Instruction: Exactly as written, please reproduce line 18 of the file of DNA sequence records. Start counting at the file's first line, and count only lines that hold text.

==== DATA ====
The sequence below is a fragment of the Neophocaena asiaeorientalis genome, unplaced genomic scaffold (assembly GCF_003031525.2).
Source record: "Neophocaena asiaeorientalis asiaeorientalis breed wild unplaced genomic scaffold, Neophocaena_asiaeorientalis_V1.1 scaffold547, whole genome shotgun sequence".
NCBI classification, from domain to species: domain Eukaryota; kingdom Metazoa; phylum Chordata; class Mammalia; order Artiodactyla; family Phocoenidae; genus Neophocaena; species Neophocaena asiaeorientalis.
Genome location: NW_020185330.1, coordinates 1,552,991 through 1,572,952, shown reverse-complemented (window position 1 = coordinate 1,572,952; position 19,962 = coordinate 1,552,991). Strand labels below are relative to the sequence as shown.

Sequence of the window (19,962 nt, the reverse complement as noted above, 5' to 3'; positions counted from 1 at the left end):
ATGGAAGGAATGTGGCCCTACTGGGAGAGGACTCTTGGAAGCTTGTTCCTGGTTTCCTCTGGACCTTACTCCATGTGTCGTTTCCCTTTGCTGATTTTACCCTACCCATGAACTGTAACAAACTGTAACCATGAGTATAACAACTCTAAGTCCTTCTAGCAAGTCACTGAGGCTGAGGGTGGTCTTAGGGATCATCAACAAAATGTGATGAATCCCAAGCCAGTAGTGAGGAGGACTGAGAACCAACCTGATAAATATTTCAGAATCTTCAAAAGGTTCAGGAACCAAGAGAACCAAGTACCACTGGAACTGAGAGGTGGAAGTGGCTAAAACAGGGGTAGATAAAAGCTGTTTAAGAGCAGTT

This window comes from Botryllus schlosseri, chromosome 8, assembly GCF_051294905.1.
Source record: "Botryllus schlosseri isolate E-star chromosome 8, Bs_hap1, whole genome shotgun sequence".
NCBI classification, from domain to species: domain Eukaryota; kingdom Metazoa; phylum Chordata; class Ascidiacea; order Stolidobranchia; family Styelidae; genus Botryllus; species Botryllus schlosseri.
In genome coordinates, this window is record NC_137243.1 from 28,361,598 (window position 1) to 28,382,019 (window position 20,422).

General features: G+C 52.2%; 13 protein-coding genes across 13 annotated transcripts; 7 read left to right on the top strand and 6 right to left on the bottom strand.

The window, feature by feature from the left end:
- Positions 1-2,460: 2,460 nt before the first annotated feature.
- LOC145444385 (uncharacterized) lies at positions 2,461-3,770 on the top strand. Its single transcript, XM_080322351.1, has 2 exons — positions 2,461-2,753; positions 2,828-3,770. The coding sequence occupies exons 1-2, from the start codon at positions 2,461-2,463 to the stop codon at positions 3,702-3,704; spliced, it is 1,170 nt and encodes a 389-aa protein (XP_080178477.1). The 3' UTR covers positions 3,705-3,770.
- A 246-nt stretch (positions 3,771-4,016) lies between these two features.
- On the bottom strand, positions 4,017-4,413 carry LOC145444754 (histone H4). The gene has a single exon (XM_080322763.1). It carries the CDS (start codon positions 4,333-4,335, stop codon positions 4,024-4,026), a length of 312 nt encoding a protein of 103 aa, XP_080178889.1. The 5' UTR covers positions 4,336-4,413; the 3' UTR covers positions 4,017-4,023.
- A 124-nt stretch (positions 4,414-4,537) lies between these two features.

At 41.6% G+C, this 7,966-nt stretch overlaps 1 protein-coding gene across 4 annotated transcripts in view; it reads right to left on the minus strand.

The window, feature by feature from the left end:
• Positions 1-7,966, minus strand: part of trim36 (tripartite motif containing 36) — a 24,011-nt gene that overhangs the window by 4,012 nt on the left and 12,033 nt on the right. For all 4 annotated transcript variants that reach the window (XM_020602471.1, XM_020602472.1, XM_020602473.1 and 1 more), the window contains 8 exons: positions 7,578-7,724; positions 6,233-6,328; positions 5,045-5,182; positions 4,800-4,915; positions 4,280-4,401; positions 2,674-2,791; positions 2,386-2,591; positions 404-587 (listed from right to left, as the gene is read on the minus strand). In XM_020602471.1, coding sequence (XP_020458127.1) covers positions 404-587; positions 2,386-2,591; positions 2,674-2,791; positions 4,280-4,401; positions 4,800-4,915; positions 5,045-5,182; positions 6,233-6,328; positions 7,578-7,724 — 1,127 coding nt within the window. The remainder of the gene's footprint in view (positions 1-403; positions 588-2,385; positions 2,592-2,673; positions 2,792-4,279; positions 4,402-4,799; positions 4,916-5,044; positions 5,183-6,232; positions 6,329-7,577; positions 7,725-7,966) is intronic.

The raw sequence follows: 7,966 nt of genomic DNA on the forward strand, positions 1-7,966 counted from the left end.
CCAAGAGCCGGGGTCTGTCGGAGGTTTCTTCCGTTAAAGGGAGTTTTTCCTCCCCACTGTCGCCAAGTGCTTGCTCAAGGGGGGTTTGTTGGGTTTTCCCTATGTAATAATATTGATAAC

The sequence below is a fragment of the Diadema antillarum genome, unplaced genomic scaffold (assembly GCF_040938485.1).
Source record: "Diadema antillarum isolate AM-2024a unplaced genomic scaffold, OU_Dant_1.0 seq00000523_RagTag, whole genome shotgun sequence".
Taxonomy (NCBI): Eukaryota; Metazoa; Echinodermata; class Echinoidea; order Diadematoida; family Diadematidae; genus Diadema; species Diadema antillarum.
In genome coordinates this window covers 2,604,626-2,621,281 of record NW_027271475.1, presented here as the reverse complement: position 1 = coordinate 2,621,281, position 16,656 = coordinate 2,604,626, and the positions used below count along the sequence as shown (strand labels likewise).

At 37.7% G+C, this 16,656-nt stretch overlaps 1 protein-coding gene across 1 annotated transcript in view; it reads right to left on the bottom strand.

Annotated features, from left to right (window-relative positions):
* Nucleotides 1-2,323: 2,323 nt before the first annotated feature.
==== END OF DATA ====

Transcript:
At 41.6% G+C, this 7,966-nt stretch overlaps 1 protein-coding gene across 4 annotated transcripts in view; it reads right to left on the minus strand.